Lawyers face a myriad of difficulties when starting their careers—learning the many differences between law school and a law firm, juggling new clients, working with a secretary. Juggling all this while simultaneously learning to deal with office politics can be overwhelming; and while the process can be a struggle for any fresh associate, it can prove especially difficult for young women just entering the firm environment.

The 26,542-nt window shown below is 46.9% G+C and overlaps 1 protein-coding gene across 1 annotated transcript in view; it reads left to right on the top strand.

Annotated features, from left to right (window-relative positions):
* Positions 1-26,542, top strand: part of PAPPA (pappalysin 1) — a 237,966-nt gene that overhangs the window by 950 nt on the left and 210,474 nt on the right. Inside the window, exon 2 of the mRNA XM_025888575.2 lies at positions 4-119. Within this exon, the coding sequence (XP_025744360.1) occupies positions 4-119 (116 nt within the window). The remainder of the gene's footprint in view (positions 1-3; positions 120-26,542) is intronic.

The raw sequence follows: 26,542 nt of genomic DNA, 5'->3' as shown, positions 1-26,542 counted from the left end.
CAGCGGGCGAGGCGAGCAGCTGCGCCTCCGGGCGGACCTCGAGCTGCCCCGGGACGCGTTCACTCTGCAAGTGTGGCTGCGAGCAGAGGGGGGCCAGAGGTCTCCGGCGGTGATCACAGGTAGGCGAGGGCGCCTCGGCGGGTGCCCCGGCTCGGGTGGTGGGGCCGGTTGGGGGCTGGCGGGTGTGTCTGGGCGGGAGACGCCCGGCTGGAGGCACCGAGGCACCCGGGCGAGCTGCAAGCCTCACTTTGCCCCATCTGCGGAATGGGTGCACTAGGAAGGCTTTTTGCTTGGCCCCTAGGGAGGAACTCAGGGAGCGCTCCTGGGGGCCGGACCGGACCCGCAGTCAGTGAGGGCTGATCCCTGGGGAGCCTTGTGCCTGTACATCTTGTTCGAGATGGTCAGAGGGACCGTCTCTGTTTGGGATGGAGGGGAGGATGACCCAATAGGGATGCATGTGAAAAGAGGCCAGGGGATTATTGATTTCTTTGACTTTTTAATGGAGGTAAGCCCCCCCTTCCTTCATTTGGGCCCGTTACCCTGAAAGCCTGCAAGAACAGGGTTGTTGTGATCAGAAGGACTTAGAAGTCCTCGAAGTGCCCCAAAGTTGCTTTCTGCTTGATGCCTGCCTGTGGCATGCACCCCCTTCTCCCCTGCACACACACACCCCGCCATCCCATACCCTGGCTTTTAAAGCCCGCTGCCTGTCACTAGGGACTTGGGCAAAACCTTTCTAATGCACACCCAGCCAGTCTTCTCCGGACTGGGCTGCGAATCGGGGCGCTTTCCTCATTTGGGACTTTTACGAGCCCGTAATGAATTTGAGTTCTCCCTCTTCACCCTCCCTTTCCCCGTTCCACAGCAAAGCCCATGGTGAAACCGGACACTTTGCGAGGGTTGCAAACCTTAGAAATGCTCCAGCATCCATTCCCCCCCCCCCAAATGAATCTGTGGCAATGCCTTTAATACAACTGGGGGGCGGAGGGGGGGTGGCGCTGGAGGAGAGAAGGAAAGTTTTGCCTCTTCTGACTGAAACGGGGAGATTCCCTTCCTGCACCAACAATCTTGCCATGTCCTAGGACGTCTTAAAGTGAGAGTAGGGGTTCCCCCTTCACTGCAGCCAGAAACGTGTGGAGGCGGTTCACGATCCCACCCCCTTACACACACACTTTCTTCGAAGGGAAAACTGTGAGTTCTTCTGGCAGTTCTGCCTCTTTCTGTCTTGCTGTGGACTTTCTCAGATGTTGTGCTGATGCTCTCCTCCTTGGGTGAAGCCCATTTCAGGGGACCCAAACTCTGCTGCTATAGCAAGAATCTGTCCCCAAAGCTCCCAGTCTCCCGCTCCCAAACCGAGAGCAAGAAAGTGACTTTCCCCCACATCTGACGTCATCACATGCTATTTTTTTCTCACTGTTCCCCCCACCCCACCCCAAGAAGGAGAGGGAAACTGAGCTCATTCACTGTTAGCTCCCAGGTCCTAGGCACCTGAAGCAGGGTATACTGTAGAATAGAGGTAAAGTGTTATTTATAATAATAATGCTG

It may be possible to climb the corporate ladder on your own but having the support and the ear of a mentor, someone who is already where you wish to be, can make all the difference. According to Susan Black, vice president of Catalyst in Canada, “A mentor can be the person who helps you figure out how to get what you want, whether that is a strategy to go after the right assignments that will lead to a promotion or negotiating a flexible schedule.” Choosing the right mentors and convincing them to choose you is vital to your career. A good mentor can point you in the right direction, show you the big picture, point out where you could stand to improve, and highlight the areas where you are doing well.